Posted by: Omar C. Garcia | August 15, 2011

At Peace With Packing

Because I travel so often, occasionally someone will ask me if I always keep a bag packed and ready to go for my international trips. The answer to that question is a qualified yes — I always keep a bag partially packed and ready to go. And, those who travel with me frequently ask me questions about how and what I pack. So, I thought I would start a new category on my blog entitled Travel Tips and include some posts on how to pack for an international trip, my favorite travel apps, and more. I will devote a few posts to this topic over the coming days.

Let me begin by saying that packing is one of my least favorite things to do. Over the years I have tried just about every recommended method for packing — from rolling my clothes to stuffing them into those vacuum bags you often see advertised on television. But, after more than sixty international trips and lots of trial and error, I have finally settled on what works best for me. I am finally at peace with packing. I understand that what works for me may not be what works best for you. But the best way to make peace with packing is to develop your own method through trial and error.

In this first installment I want to address the importance of buying the right piece of luggage. Over the years I have bought lots of suitcases, some of which survived several trips and others which barely made it home in one piece. Based on my experience with luggage, the following are three things to consider when choosing a piece of luggage.

Purpose | Consider where you are going and what you will be doing. I visit lots of Third World countries where my luggage takes a beating. My luggage has been strapped on top of safari vehicles, stuffed in the holds of boats, crammed into the trunks of cabs, and buried under mounds of miscellaneous stuff inside and outside of buses. Thus, one of my personal considerations in choosing luggage is strength and durability.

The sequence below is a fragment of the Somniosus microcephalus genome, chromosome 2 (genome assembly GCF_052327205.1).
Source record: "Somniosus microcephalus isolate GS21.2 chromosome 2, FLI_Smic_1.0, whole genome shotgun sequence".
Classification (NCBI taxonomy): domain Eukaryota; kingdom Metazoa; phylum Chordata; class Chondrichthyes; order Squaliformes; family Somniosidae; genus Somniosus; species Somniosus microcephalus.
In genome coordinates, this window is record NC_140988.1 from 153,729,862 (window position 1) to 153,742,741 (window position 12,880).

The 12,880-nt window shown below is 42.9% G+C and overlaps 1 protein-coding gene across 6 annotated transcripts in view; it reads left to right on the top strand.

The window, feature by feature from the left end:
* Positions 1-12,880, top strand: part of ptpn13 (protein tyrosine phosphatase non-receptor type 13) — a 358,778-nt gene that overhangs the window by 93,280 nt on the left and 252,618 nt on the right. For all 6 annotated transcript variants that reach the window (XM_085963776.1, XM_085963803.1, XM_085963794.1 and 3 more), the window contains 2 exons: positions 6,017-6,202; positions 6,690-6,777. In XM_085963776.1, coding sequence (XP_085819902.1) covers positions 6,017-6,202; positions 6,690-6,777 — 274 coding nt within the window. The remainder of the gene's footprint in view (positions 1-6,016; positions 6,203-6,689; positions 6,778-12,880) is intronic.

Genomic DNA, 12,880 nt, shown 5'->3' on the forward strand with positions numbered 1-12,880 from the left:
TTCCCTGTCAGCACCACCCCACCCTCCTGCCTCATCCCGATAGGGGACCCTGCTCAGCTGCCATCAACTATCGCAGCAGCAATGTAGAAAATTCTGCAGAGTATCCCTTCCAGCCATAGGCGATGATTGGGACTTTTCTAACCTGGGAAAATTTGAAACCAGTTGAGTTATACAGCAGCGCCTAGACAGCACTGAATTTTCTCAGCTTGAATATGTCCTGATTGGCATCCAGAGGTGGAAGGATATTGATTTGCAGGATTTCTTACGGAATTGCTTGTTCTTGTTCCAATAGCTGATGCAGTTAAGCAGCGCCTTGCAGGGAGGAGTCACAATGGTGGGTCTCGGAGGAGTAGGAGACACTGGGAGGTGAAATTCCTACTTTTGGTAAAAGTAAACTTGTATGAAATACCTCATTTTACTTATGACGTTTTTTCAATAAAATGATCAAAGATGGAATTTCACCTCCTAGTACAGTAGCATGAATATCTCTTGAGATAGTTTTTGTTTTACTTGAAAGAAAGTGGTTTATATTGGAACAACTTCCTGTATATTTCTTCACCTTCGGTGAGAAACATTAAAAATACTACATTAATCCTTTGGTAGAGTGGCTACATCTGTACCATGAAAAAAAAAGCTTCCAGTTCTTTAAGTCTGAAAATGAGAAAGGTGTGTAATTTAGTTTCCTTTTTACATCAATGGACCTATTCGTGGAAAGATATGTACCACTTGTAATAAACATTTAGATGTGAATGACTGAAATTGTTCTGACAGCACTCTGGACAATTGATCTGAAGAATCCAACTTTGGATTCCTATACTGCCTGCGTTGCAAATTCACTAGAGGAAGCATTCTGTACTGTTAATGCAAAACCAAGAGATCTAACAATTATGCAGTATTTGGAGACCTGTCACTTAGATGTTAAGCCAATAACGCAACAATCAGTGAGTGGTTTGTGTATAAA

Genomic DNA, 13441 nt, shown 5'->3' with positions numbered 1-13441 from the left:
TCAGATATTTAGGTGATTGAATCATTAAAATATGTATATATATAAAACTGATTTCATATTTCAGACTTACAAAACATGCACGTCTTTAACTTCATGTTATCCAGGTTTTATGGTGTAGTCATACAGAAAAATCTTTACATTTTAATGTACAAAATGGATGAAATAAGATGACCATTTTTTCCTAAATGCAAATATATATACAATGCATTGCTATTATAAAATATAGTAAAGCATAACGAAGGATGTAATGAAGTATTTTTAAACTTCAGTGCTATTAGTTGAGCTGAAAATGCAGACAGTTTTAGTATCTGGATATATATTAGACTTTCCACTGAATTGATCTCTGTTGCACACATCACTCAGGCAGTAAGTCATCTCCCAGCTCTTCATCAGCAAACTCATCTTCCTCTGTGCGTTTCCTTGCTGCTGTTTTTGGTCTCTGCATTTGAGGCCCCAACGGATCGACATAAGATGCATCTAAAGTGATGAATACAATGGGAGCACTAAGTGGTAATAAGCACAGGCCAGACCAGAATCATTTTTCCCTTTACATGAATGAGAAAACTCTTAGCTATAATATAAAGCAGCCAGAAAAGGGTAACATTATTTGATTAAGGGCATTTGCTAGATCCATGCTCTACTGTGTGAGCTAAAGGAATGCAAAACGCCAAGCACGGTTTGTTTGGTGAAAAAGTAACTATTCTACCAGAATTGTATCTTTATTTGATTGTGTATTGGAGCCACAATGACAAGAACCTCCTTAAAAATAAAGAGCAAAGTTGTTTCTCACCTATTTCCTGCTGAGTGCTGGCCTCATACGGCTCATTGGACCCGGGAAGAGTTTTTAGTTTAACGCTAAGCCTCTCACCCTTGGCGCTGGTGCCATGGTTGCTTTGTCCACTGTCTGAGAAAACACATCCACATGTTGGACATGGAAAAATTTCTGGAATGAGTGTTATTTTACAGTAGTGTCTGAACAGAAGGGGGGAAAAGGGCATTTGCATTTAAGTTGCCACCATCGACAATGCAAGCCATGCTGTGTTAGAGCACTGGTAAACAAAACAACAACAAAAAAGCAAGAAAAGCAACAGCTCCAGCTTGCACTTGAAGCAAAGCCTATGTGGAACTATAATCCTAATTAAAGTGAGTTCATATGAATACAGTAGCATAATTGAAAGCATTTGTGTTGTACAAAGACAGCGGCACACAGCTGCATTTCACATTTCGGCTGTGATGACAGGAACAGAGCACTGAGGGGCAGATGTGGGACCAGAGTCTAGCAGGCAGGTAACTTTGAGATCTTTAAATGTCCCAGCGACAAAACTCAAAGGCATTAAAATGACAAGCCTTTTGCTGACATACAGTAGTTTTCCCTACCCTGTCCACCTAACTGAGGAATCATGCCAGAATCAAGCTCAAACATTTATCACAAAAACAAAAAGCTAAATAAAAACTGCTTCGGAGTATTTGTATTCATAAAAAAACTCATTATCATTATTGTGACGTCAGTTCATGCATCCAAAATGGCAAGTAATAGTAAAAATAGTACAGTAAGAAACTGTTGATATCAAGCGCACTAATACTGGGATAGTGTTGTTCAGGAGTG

Cost | Remember that you get what you pay for. Cheap luggage is cheap for a reason. In my early years of travel I bought several cheap pieces of luggage, most of which lasted only a couple of trips. However, I finally got tired of dealing with broken wheels and straps, zippers that would not zip, and various other luggage maladies and malfunctions. So, a few years ago I purchased the most expensive piece of luggage I have ever owned — and it was worth every penny. More on that in another post.

Features | Make a list of the features you need in a piece of luggage. Consider the size, weight, and material of the bag, whether you need compartments, how you can secure and lock your luggage, wheels or no wheels, and whatever other features will make a bag highly functional for you. In my experience you can get lots of features in a cheap bag but because the components are often cheap you may experience malfunctions along the way.

Character | I personally like luggage that is easy to identify. One thing I notice on every trip I take is the number of people who have trouble identifying their own luggage as it circles around on the luggage carousel. Bags that look similar in color or style present the perfect opportunity for someone else to walk off with your bag. So, color and bag style are two things I factor in when purchasing luggage.

Read my next post on my favorite and most expensive but worth every penny piece of luggage and how I pack for an international trip.


Responses

  1. Omar, before I understood your approach, I would let dime-store luggage and heavy packing distract from million dollar experiences. Now we’re lean, mean and top of the line.


Leave a Reply

Fill in your details below or click an icon to log in:

WordPress.com Logo

You are commenting using your WordPress.com account. Log Out /  Change )

Google+ photo

You are commenting using your Google+ account. Log Out /  Change )

Twitter picture

You are commenting using your Twitter account. Log Out /  Change )

Facebook photo

You are commenting using your Facebook account. Log Out /  Change )

w

Connecting to %s

Categories